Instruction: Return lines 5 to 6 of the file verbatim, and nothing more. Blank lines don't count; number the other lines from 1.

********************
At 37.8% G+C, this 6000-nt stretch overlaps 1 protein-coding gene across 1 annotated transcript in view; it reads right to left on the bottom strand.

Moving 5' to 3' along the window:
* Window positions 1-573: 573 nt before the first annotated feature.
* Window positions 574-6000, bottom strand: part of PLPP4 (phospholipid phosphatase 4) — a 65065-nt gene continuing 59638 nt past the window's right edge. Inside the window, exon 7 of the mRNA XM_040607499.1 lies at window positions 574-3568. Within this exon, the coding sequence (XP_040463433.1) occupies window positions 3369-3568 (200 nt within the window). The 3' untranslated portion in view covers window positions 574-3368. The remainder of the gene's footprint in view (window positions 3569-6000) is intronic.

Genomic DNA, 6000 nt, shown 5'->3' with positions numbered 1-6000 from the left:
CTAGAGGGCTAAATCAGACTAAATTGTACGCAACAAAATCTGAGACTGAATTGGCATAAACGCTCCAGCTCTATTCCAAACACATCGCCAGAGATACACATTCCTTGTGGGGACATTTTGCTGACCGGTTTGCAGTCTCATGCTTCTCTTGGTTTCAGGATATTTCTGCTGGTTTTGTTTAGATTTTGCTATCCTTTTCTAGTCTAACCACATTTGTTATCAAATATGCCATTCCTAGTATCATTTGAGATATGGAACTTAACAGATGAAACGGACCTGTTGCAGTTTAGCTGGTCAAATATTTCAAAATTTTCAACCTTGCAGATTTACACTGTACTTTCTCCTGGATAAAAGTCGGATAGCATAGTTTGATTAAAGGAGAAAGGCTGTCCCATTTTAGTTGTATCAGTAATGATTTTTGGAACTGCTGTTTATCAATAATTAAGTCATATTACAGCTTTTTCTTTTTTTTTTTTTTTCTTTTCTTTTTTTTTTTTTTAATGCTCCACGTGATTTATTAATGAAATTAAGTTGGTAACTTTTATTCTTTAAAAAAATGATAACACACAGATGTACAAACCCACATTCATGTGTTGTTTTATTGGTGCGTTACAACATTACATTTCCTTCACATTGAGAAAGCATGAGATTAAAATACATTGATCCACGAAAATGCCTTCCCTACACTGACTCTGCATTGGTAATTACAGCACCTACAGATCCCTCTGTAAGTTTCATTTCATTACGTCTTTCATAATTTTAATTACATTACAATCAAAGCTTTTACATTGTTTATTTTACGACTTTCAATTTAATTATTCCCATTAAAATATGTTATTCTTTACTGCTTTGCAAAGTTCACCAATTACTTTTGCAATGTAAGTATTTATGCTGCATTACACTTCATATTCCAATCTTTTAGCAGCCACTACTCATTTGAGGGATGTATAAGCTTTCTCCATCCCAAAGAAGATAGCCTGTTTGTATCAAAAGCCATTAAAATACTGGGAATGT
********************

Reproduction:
Genomic DNA, 6000 nt, shown 5'->3' with positions numbered 1-6000 from the left:
CTAGAGGGCTAAATCAGACTAAATTGTACGCAACAAAATCTGAGACTGAATTGGCATAAACGCTCCAGCTCTATTCCAAACACATCGCCAGAGATACACATTCCTTGTGGGGACATTTTGCTGACCGGTTTGCAGTCTCATGCTTCTCTTGGTTTCAGGATATTTCTGCTGGTTTTGTTTAGATTTTGCTATCCTTTTCTAGTCTAACCACATTTGTTATCAAATATGCCATTCCTAGTATCATTTGAGATATGGAACTTAACAGATGAAACGGACCTGTTGCAGTTTAGCTGGTCAAATATTTCAAAATTTTCAACCTTGCAGATTTACACTGTACTTTCTCCTGGATAAAAGTCGGATAGCATAGTTTGATTAAAGGAGAAAGGCTGTCCCATTTTAGTTGTATCAGTAATGATTTTTGGAACTGCTGTTTATCAATAATTAAGTCATATTACAGCTTTTTCTTTTTTTTTTTTTTTCTTTTCTTTTTTTTTTTTTTAATGCTCCACGTGATTTATTAATGAAATTAAGTTGGTAACTTTTATTCTTTAAAAAAATGATAACACACAGATGTACAAACCCACATTCATGTGTTGTTTTATTGGTGCGTTACAACATTACATTTCCTTCACATTGAGAAAGCATGAGATTAAAATACATTGATCCACGAAAATGCCTTCCCTACACTGACTCTGCATTGGTAATTACAGCACCTACAGATCCCTCTGTAAGTTTCATTTCATTACGTCTTTCATAATTTTAATTACATTACAATCAAAGCTTTTACATTGTTTATTTTACGACTTTCAATTTAATTATTCCCATTAAAATATGTTATTCTTTACTGCTTTGCAAAGTTCACCAATTACTTTTGCAATGTAAGTATTTATGCTGCATTACACTTCATATTCCAATCTTTTAGCAGCCACTACTCATTTGAGGGATGTATAAGCTTTCTCCATCCCAAAGAAGATAGCCTGTTTGTATCAAAAGCCATTAAAATACTGGGAATGT